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My City of Play (Reworked)

Ellen Cohn


Reworked Essay

My City of Play

At the beginning of my Bryn Mawr-bound summer, I had a checklist of everything I had to do to prepare myself to begin college. One of the most daunting things on the list was to select my top three choices for an Emily Balch Seminar.  Although each one seemed intriguing, I ended up selecting the “Play in the City” Seminar, largely because of the professor teaching it: Theater has been a big part of my life, and although I do not necessarily want to major in theater, staying within a community which I understand, and which generally understands me, seemed like a great idea. With Mark Lord, the head of the theater department, teaching my Emily Balch Seminar, I figured that I could get to know him without taking a theater class or participating in a main stage production.

I got so much more out of this Seminar than I was expecting. When I initially wrote this essay, I wrote about food, and how my freedom in the city (provided by this course) allowed me to express myself through my travels and the takeaway from those travels. Many times, the choices I made involved food, so I connected the enjoyment and freedom I felt in the city with that of the food I experienced.

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True or False about Sontag?

In the excerpt we read from Susan Sontag's "Against Interpretation," Sontag threw out many strong opinions about why interpretation is bad. Saying things like "Interpretation...violates art" and explaining that interpretation lets us forget our initial emotions. From this reading, I've generated a true/false question:

Does trying to find meaning in art strip the work of its otherwise emotion-rendering power? 

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My final trip into the city

Yesterday was pretty stressful! I left my rehearsal early in the afternoon (around 1:30 in order to catch the 1:50 Septa), and discovered about four inches of snow all around me--the most snow I've ever seen in my life. 

Once I got to the city, I went into Reading Terminal Market for about half an hour. Walking around the different boothes is always relaxing and lovely, and even though it was cold outside, the temperature was fine inside!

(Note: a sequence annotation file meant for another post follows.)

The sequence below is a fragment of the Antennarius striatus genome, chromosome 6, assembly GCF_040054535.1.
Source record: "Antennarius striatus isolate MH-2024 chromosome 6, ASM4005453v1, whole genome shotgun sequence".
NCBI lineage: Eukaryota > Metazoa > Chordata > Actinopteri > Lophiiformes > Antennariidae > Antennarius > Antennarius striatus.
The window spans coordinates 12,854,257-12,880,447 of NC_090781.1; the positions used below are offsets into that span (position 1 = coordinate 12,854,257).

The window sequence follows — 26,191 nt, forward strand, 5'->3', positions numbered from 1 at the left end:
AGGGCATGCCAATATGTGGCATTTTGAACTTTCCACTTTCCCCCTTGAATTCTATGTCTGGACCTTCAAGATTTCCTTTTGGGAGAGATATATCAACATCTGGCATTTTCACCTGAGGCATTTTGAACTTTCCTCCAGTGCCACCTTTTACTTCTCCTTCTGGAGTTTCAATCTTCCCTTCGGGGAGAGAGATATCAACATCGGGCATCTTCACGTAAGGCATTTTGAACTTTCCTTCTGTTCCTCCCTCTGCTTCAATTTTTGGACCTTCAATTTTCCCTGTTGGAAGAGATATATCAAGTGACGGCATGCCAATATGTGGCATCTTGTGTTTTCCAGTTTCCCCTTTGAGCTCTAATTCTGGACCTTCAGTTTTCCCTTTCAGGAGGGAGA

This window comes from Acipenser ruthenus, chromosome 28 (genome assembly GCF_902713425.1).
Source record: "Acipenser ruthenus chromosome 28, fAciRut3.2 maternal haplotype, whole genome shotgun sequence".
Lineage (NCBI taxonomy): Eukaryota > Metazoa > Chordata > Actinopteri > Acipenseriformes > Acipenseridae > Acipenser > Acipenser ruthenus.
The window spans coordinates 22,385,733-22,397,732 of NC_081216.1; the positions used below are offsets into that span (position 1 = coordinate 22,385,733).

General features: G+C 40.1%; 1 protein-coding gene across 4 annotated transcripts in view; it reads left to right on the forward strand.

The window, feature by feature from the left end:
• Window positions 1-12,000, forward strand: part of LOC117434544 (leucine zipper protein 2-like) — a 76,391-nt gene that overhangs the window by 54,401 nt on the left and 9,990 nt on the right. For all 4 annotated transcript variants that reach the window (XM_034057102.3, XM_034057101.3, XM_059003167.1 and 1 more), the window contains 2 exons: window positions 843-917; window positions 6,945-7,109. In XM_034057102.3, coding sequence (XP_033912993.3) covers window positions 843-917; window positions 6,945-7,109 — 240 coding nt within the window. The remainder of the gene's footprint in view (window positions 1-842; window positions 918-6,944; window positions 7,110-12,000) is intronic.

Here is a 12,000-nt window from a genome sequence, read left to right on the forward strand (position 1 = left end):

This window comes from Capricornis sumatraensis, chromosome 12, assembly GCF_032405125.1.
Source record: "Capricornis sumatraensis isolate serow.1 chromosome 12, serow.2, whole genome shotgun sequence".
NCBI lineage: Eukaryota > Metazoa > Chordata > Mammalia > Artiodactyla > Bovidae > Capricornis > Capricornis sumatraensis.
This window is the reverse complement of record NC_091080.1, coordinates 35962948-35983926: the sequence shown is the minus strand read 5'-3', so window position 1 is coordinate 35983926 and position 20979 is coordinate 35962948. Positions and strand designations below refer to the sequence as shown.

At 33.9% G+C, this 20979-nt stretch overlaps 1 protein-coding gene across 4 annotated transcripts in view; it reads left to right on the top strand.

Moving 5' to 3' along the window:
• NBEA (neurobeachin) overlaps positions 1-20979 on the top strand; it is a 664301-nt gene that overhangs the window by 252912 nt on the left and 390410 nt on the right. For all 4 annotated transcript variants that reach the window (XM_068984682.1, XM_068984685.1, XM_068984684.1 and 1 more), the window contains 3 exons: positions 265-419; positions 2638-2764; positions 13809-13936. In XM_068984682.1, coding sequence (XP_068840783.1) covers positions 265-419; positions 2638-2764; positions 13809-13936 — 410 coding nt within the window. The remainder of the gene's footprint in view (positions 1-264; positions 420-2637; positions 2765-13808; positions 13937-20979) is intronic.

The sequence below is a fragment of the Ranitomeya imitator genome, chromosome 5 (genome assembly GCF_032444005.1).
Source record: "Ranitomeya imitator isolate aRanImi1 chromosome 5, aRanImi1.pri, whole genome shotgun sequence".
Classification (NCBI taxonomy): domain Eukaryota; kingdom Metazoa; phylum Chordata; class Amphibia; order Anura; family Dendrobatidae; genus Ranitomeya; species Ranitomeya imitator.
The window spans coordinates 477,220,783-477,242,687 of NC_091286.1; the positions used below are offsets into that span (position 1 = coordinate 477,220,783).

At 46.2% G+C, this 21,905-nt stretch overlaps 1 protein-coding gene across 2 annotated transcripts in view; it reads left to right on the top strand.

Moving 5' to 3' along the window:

By far, though, the highlight of the market was the little train and town set up. In the middle of the market, there was a glass case, probably about 3 feet wide by 7 feet long (total estimate, but it was decently big). Inside of it, there was a small, and very detailed town! There were little trains that ran through the town, and a big group of people were standing all around the glass case, many of whom were small children, which was really sweet to see!  

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Who is "Barnes?"

Ellen Cohn


Barnes Reflection

Play in the City

Who is “Barnes?”

            Alfred C. Barnes was born in 1872 to two working class parents. He proceeded to build himself up in the world, and became a true renaissance man—meaning that he was educated in many fields and created a name for himself in many various areas. With all of the time we have spent in class studying his foundation, the movement of it, and his perspective on how it should be used, I began to think about how the actual person Barnes fit in. How did his personal life tie into his motives in creating the foundation, choosing the specific works he collected, choosing the location for the foundation, and limiting the audience.

            Barnes’ first success was in the medical field. At the age of twenty-seven, Barnes worked with a German chemist to develop a drug—Agyrol, which was marketed as a treatment for gonorrhea. During this time, Barnes showed a business-oriented mind, and the drug became an immediate success financially. By the time he was thirty-five, Barnes was a millionaire. He sold the business in 1929, a few short months before the stock market crash (which led to the Great Depression). He also conveniently timed his sale to happen before the discovery of antibiotics, which soon replaced Agyrol in the medical world.

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Barnes Reflection

Because I wasn’t in class on Tuesday, I feel a bit behind, especially considering how many people have reflected on what we discussed in class. I can, however, reflect on how my opinion changed based on the readings and the movie. And, to be completely honest, my opinion didn’t really change! I already knew that the Barnes Foundation moved, and that it is now much more public. I think that that is great, because just being there for a few hours, I saw so many masterpieces artistically organized on the walls. Making a treasure like that more open and available is an important step when looking at the progression of society.

If I were to redo my Barnes experience, I don’t know what I’d do differently. I’d hopefully go on a day when I don’t feel as sick as I did when I previously went.  It was pretty bad timing, but I think I made the best of it, and found the experience to be stimulating and exciting!